Turns out I could have used another hour/week/year of Hale’s instruction. Funny can be dissected and analyzed.

Three Funny Business Don’ts:

  • Don’t use topical humor
  • Don’t try to get too cutesy.
  • Don’t telegraph your jokes

Three Funny Business Do’s:HumorComesFromCharacter600

  • Do respect your audience.
  • Do give them the humor they like.
  • Do let them finish the punchline.
  • Do work in threes. (Oops.)

For more writing tips, see BruceHaleWritingTips.com.IfWeAreNotFunny

Against the assault of laughter, nothing can stand.
~ Mark Twain

My conference highlight was being selected for the 2014-2015 Writer Mentorship. Mentor  Trisha Speed Shaskan, I won't take this blessing lightly. (No pun intended, Kelly Light.) Congratulations, Illustrator Mentorship winner Joanna Ward! You'll love working with Illustrator Mentor Nina Crittenden.

My conference highlight was being selected for the 2014-2015 Writer Mentorship.  Mentor Trisha Speed Shaskan, I won’t take this blessing lightly. (No pun intended, Kelly Light.) Congratulations, Illustrator Mentorship winner Joanna Hunt! You’ll love working with Illustrator Mentor Nina Crittenden.

 

 

 

EVERY SOUL A STAR

Did you know that some people call the total solar eclipse Nature’s Greatest Coincidence? During this phenomena, the moon and the sun look the same size from the earth. But the moon is 400 time smaller. Coincidentally, (or not), the sun circles the earth 400 times as far away as the moon. That’s why they seem the same size to us. If the moon were even a few miles smaller in circumference, it wouldn’t hide the face of the sun.

EVERY SOUL A STARMiddle Grade Fiction
Age Range: 8-12 years
Grade Level: 3-7
Published by Little, Brown Books for Young Readers, Hachette Book Group
Text copyright © 2008 Wendy Mass
Cover photo copyright © 2008 Pat La Croix/The Image Bank/Getty Images

 AWARDS

California Young Reader Medal
First Annual Homeschool Book Award


WHY EVERY SOUL A STAR IS A KEM GEM

KKRISTI’S TAKE
EVERY SOUL A STAR took me on a stellar journey where I learned about individuality, friendship and astronomy. Wendy Mass weaves together three points-of-views to show us how it feels to be an outsider. Ally, the alpha girl, Bree, the beauty and Jack, who wants to hide in a box, learn that their uniqueness is what makes them radiate from the shadows of ordinary life. Wendy has channeled the mesmerizing energy of a solar eclipse into a fairy-tale ball, only there’s no magic or evil, just truth and hope that connects us universally. This is one of those books that I didn’t want to end because I had met three very dear friends, and without them, there was a void.

Favorite line
“And as streams of light fan out behind the darkened sun like the wings of a butterfly, I realize that I never saw real beauty until now.”

KEM Sapphire
EELISE’S TAKE
The collision of celestial paths in a solar eclipse is a perfect backdrop for the meeting of three very different lives. In EVERY SOUL A STAR, Mass masterfully alternates between Ally, Bree, and Jack’s first-person perspectives and elicits a sympathetic response from her readers towards each. By the end of the story, I was invested in all three kids, their flaws, their insecurities, and their personal growth.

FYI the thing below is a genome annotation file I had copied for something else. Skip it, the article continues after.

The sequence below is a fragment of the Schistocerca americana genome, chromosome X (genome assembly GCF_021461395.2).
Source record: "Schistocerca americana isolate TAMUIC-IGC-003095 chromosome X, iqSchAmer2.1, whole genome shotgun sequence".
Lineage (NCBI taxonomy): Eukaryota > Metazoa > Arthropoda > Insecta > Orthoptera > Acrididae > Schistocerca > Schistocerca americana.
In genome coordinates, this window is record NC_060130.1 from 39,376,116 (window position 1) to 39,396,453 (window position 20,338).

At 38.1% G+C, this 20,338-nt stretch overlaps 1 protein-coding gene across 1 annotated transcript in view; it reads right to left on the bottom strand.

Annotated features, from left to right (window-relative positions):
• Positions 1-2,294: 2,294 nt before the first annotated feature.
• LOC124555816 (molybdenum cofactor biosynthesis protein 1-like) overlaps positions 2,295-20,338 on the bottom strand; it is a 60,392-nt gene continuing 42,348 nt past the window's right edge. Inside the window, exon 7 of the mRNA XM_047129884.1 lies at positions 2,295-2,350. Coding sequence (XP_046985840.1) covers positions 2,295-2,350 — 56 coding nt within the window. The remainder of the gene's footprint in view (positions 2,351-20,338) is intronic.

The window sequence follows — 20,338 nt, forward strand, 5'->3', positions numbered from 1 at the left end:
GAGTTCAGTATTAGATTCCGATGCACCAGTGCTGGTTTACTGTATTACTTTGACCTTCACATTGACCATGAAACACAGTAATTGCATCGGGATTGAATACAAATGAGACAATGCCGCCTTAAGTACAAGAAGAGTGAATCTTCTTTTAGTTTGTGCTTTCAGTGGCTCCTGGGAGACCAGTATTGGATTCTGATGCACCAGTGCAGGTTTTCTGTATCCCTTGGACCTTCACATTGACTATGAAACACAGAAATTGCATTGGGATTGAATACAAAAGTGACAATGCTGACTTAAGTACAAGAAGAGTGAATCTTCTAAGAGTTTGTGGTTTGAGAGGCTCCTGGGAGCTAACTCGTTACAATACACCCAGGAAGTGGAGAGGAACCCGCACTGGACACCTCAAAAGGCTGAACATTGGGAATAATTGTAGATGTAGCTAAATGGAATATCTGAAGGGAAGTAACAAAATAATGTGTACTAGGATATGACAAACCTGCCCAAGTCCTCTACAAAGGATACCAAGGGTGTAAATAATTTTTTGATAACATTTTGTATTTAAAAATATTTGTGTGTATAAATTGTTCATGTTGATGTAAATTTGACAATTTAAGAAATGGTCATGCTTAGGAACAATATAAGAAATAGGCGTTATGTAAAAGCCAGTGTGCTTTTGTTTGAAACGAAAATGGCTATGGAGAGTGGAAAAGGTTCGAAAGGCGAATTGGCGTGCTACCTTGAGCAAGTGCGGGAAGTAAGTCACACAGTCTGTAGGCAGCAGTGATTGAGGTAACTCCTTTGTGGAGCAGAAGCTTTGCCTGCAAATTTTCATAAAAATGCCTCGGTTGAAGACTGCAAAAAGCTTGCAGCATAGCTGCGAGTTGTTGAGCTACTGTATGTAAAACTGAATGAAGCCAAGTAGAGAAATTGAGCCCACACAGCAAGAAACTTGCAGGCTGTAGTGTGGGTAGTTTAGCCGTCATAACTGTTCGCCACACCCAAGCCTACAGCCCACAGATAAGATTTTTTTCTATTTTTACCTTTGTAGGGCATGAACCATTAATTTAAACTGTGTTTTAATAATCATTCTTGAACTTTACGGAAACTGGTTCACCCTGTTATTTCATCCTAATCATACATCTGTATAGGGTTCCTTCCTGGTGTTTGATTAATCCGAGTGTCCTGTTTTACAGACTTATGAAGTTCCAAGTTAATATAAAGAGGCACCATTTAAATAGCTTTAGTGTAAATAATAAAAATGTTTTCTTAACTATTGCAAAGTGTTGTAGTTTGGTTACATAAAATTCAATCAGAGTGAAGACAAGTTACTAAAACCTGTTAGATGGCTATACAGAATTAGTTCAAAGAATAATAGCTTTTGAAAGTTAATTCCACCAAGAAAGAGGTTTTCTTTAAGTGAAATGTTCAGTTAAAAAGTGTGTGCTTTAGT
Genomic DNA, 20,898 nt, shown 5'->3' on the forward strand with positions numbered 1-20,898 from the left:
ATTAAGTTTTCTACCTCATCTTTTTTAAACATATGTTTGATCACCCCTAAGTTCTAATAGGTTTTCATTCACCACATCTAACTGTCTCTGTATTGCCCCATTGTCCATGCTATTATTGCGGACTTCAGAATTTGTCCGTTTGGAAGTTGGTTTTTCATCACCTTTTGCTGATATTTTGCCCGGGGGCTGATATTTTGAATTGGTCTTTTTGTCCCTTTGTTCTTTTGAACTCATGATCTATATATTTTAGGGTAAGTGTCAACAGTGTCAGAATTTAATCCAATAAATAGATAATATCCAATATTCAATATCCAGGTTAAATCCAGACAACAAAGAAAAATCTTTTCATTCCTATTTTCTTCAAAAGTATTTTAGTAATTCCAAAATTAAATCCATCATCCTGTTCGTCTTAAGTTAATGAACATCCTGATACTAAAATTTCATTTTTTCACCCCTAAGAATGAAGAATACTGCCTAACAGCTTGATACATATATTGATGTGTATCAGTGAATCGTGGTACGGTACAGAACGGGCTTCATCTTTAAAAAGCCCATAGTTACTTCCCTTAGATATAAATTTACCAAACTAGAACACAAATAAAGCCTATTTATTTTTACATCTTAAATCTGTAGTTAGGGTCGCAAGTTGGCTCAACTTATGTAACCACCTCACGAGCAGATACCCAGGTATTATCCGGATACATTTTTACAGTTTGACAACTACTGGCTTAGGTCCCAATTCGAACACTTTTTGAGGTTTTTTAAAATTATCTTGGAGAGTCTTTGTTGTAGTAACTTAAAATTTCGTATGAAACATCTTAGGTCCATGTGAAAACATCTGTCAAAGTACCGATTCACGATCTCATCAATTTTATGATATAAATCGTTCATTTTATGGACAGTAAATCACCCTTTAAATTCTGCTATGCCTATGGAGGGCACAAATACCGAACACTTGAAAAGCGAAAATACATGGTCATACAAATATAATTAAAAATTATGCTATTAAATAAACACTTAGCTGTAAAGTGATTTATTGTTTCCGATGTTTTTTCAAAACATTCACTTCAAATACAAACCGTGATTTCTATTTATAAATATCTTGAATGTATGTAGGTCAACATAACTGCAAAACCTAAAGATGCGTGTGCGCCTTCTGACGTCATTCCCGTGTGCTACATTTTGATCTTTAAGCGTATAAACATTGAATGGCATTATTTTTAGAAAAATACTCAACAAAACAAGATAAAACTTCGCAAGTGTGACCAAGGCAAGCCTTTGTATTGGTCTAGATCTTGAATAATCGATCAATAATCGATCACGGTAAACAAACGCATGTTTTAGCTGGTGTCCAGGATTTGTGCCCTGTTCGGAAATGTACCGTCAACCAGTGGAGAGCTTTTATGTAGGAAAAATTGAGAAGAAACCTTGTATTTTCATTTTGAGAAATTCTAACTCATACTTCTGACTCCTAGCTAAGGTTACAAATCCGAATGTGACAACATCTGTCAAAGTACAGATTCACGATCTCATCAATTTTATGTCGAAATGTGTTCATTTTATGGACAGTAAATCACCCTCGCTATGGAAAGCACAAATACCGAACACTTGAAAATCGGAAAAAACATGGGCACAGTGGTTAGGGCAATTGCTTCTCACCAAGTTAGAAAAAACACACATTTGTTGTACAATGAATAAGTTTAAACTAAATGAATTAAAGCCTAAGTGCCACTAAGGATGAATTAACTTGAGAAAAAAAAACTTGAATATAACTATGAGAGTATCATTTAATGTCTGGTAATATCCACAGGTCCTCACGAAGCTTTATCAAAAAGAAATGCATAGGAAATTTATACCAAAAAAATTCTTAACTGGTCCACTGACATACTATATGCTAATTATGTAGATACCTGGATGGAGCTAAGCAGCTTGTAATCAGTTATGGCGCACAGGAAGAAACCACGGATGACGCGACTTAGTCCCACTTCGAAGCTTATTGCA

Mass’ description of the solar eclipse was also a highlight. My only opportunity to see a solar eclipse for myself was during second grade. We were forbidden to look outside (under threat of certain blindness!), so I was thrilled to “see” the big moment through this novel.

Tip: For extra glory, read Ally’s chapter 7 while listening to MPR showcase a very dramatic Buffalo Philharmonic.

KEM Diamond
MGrayMARRAS’ TAKE
In EVERY SOUL A STAR, Wendy Mass treads where few writers dare to go–into the galaxies of three fictional adolescent minds, in first person, and in present tense. What a brave soul. She shines as a psychological  genius–a prerequisite for anyone who loves teenagers.

Mass camouflages astrophysics amidst entertaining character dialog and reflections. The subliminal lessons work so well, I’ve reserved August 21, 2017, the next mainland total eclipse, to camp in the middle of nowhere with a red flashlight and a telescope. If EVERY SOUL A STAR can ignite a late-in-life star-gazing passion in me, imagine the astronomically bright potential for a 13-year-old reader.

Favorite line
“I sure as heck won’t tell them that it used to belong to my dad when he was a baby and that he left it in my crib when he took off. And I definitely won’t tell them that I say good night to it every night before I go to sleep.

It’s just too pathetic.”GEMrub

Every Soul a Star Book trailers by Maria M.


Every Soul a Star Book trailer by Sarah Simmons

EVERY SOUL A STAR Resources

Please share your Every Soul A Star comments, too!

Cutting Words

Editing is an excruciating process, especially when it involves the extraction of beloved words. For writers, words are our progeny. It’s painful to part with them. Yet, we remove favored words all of the time, as an act of sacrificial love for our manuscripts and mercy for readers everywhere.

Fortunately, I just thought of a way to save my words AND make incomplete manuscripts happy. I opened a home for orphaned words, lines, and scenes today. I’m making excess words available for adoption!

This is my first foundling, cut from my children’s chapter book manuscript:

While Gramma helped Papa catch the tumbling toys, I chased a crazy ping pong ball–ping, ping, ping–until it plopped into the kitty litter–plip. I decided to leave it. Maybe Papa and Gramma would think the cat laid an egg.

Disclaimer: I didn’t say all word orphans were appealing. But I’m holding onto the hope that there’s a manuscript out there that’ll think this is the cutest word baby ever.